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Old 01-04-2004, 07:50 PM   #1
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Ice Flows on Argosy

Has anyone experience with ice on outside of travel traiers? We have company staying in our Argosy - the heat is on. We have had lots of snow and several freeze thaw cycles. Tonight we're in the single digits. There are HUGE icicles hanging off the trailer and sheets (one or more inches thick) of thick ice on the top and oozing over the sides.

I am concerned that ice expansion may cause problems......

Thoughts?
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Old 01-04-2004, 08:00 PM   #2
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Old 01-04-2004, 08:05 PM   #3
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Not mean - just full up. The argosy beats the heck out of the living room floor. But the ice is piling up.....
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Old 01-04-2004, 08:18 PM   #4
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ice

If they keep the trailer rockin' all night the ice should fall off.
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Old 01-04-2004, 09:46 PM   #5
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Hope your trailer is blocked up to your frame.
Ice weighs.
Dick
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Old 01-04-2004, 10:06 PM   #6
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Quote:
Originally posted by Navigator
Hope your trailer is blocked up to your frame.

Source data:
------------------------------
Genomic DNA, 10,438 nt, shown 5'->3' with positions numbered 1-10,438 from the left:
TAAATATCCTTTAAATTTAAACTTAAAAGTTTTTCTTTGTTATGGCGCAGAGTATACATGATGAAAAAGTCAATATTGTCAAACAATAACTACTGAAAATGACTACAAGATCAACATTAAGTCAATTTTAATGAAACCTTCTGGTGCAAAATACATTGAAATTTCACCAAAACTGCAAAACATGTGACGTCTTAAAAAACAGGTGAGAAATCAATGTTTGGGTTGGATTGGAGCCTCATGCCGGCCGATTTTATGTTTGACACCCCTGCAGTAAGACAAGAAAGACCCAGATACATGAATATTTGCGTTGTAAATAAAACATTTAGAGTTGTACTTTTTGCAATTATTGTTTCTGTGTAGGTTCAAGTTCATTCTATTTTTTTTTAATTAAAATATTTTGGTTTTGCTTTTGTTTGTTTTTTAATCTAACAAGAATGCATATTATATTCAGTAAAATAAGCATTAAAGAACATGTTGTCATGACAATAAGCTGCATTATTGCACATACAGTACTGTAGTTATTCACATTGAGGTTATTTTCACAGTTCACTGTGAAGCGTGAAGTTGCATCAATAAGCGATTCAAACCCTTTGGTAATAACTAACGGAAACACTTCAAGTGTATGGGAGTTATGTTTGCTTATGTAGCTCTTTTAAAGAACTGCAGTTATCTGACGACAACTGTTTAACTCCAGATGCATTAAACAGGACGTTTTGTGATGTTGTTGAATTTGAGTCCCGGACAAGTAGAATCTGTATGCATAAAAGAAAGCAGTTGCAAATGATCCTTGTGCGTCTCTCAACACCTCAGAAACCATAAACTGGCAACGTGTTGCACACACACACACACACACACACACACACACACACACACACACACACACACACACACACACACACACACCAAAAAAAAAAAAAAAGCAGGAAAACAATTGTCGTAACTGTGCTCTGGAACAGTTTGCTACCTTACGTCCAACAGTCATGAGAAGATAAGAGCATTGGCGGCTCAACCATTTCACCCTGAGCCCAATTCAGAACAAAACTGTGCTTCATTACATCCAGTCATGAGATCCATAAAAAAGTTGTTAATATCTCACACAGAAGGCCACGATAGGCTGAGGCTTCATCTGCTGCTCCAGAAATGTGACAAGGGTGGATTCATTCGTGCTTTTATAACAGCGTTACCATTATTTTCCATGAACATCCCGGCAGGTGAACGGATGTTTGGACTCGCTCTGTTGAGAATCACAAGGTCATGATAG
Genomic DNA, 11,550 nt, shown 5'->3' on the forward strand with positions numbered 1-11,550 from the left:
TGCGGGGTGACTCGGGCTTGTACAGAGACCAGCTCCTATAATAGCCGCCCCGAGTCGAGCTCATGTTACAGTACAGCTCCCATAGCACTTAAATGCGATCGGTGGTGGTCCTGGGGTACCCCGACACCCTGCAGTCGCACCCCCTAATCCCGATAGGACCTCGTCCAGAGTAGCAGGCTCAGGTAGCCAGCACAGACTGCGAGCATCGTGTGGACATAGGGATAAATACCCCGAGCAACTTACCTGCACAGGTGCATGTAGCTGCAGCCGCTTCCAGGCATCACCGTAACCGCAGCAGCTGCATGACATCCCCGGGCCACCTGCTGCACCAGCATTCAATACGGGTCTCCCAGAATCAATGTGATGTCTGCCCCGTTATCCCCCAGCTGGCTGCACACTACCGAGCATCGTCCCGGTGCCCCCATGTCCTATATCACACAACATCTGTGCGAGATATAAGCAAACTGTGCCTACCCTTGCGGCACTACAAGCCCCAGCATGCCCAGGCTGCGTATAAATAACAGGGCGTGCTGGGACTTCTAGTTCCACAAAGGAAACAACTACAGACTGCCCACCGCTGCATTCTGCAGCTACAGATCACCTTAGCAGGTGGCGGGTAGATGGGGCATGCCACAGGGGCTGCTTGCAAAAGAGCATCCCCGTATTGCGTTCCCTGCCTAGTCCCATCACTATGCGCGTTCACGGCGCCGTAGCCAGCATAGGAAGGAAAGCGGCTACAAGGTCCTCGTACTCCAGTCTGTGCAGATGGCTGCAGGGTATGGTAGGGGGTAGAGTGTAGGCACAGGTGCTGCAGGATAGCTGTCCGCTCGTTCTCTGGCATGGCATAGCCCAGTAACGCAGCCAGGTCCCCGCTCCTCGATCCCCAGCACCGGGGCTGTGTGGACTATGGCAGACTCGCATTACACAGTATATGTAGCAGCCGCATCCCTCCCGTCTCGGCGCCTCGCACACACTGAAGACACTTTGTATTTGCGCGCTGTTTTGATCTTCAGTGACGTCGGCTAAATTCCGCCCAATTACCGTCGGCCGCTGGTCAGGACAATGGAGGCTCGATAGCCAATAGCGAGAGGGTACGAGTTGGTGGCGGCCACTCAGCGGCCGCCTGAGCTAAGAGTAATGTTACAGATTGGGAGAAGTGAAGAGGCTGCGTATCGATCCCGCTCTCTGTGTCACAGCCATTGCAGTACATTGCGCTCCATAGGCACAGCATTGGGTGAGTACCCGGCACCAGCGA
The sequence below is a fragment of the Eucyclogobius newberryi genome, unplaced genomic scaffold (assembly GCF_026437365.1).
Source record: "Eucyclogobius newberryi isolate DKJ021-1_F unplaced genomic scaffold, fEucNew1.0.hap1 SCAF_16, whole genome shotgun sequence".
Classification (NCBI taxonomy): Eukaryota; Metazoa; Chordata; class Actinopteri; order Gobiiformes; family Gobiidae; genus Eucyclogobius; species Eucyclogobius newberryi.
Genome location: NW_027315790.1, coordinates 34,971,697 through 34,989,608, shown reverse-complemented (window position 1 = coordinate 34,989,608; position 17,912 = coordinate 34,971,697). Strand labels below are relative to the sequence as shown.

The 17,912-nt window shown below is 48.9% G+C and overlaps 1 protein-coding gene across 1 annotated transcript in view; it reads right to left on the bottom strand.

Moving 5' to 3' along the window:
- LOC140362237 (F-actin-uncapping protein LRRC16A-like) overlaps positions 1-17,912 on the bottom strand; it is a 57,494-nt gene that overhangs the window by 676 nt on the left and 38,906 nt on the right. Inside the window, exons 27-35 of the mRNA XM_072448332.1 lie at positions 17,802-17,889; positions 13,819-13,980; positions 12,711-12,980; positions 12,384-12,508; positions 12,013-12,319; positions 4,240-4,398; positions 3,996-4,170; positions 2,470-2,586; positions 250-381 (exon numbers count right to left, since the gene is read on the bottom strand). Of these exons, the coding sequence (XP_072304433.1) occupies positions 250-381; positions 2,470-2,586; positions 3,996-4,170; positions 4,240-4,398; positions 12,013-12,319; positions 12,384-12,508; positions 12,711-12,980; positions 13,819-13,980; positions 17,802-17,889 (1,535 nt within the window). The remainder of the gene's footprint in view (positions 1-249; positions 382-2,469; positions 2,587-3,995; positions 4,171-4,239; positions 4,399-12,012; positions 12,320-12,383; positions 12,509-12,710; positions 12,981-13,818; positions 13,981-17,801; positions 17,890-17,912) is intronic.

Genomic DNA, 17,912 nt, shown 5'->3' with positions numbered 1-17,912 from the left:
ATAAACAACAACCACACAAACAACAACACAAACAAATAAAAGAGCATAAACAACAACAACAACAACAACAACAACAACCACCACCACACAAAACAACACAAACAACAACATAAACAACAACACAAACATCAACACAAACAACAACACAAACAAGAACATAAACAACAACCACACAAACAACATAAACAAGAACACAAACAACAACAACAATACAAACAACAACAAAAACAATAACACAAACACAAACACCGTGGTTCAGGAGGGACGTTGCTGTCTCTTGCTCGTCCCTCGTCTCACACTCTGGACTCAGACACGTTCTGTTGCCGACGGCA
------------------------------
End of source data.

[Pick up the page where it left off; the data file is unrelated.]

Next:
Ice weighs.
Dick
So does snow. I don't think there is much need to block up to the frame. As a matter of fact, there is only one place to do it and you surely should not rest the whole coach on that one jack point.

An empty coach or one with minimal people and stuff should be able to hold most of that weight without any problem. On the other hand, the dome vent covers might not. I would take anything off that you can carefully, but not worry too much about it. You have to understand the roofs on the Airstream line (and possibly the Argosy as well) have a very good frame system. It should be able to hold several feet of snow without any problem as long as it's pretty evenly distributed and not bunched up in one place.
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Old 01-05-2004, 04:04 AM   #7
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I can see where snow or ice accumulation might pose a problem on a box trailer, but on an Airstream?
Naw, like water on a duck's back. That is just one more reason 60% of them ever built are still in service, even in Alaska.
The rounded roof and corners are not just aerodynamic for towing, they allow snow and ice to slide off when the temp warms.
Somebody correct me if I'm wrong but I don't think aluminum and/or vulkem expands/contracts with changing temperatures.
But it was wise of you Janet to put the guests out there rather than yourself, just in case.

Rog
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Old 01-05-2004, 05:25 AM   #8
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It is the stress on the axles that I am concerned about.
It would seem to me that overloading the rubber for some duration would not be a good situation.

Also, the thermal coeficient of expansion for aluminum is greater than steel by a ratio of 13.5 for al vs. 8.4 for steel.

I dont know enough about Vulkem to comment; here practical experience by our Alaska friends would be useful.
Dick
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